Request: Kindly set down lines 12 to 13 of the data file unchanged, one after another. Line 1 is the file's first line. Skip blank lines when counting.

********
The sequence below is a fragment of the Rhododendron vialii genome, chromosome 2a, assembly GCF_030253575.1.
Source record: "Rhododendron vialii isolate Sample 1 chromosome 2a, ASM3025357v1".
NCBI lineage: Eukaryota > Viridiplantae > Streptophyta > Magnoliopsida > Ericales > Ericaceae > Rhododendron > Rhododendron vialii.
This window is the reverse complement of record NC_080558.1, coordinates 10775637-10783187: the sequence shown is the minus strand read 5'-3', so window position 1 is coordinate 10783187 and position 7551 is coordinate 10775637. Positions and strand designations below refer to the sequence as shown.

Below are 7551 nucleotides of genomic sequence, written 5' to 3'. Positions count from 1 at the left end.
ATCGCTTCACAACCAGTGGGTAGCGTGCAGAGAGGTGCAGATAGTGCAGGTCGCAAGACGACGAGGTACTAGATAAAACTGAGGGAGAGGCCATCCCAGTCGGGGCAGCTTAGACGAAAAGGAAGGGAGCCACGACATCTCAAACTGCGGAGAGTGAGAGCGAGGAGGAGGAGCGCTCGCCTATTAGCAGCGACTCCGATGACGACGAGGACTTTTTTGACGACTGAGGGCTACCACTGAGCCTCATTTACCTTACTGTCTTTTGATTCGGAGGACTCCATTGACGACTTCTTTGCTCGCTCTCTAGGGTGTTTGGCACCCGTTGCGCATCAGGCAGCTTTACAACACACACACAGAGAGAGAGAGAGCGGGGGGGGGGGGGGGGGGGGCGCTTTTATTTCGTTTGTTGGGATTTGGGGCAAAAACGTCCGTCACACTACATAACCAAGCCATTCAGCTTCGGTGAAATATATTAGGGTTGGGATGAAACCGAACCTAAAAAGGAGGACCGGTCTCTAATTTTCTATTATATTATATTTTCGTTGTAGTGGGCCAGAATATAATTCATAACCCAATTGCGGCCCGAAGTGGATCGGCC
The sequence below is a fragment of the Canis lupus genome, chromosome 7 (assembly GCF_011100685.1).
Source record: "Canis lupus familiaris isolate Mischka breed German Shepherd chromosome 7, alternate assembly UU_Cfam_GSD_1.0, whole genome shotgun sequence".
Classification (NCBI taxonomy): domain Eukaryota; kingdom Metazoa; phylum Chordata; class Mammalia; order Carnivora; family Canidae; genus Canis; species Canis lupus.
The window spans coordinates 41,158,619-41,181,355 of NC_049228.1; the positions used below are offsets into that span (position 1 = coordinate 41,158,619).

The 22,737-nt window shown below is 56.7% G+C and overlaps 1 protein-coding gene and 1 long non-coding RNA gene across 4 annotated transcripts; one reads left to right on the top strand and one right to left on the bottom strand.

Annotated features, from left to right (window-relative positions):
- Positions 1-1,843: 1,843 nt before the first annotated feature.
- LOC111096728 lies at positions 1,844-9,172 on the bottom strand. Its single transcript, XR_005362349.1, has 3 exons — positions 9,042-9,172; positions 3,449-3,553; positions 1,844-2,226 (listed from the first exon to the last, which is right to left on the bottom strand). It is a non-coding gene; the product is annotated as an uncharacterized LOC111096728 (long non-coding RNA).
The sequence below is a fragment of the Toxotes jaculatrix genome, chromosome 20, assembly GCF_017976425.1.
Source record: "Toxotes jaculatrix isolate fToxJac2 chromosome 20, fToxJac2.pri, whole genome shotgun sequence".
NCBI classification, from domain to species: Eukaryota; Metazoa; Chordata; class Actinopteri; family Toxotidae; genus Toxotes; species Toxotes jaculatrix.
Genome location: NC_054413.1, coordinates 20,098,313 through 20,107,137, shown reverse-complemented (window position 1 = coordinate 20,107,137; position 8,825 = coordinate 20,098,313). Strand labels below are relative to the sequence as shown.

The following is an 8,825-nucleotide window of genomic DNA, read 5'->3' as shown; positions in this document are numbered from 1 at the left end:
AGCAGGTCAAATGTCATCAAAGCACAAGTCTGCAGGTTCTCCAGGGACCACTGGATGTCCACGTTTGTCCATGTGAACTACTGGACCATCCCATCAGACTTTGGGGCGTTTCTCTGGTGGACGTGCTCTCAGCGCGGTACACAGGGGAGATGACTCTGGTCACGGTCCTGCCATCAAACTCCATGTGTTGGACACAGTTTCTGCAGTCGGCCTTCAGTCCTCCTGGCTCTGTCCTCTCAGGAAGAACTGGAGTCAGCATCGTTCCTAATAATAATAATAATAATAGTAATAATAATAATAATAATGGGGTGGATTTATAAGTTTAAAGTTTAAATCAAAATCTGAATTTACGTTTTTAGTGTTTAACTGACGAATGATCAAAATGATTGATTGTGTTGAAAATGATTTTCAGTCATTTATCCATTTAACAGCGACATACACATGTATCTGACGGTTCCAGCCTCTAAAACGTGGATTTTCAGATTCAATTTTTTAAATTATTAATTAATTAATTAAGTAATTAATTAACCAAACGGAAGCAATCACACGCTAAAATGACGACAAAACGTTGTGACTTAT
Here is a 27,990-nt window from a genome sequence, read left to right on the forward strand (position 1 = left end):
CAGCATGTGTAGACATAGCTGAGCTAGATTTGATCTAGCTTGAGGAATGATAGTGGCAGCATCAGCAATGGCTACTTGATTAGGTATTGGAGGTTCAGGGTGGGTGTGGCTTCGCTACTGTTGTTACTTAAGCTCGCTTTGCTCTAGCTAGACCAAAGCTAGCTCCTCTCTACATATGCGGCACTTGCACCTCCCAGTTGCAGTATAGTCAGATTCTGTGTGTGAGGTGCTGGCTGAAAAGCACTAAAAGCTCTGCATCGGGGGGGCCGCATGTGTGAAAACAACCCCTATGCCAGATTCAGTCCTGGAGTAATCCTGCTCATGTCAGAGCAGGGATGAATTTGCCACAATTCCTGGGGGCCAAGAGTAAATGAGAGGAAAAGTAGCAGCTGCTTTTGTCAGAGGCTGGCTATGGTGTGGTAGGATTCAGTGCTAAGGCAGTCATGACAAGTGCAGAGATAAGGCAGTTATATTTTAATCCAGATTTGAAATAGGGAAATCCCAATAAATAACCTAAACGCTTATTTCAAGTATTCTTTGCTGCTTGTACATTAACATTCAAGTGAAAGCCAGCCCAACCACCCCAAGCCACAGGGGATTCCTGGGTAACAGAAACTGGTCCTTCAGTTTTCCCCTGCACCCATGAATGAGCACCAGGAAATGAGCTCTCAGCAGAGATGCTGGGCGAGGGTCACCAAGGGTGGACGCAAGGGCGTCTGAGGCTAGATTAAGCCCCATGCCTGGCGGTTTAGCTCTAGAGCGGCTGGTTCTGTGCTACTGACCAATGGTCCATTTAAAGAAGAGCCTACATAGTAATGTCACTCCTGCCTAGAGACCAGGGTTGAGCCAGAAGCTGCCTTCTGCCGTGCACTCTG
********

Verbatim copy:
Annotated features, from left to right (window-relative positions):
- Positions 1-1,843: 1,843 nt before the first annotated feature.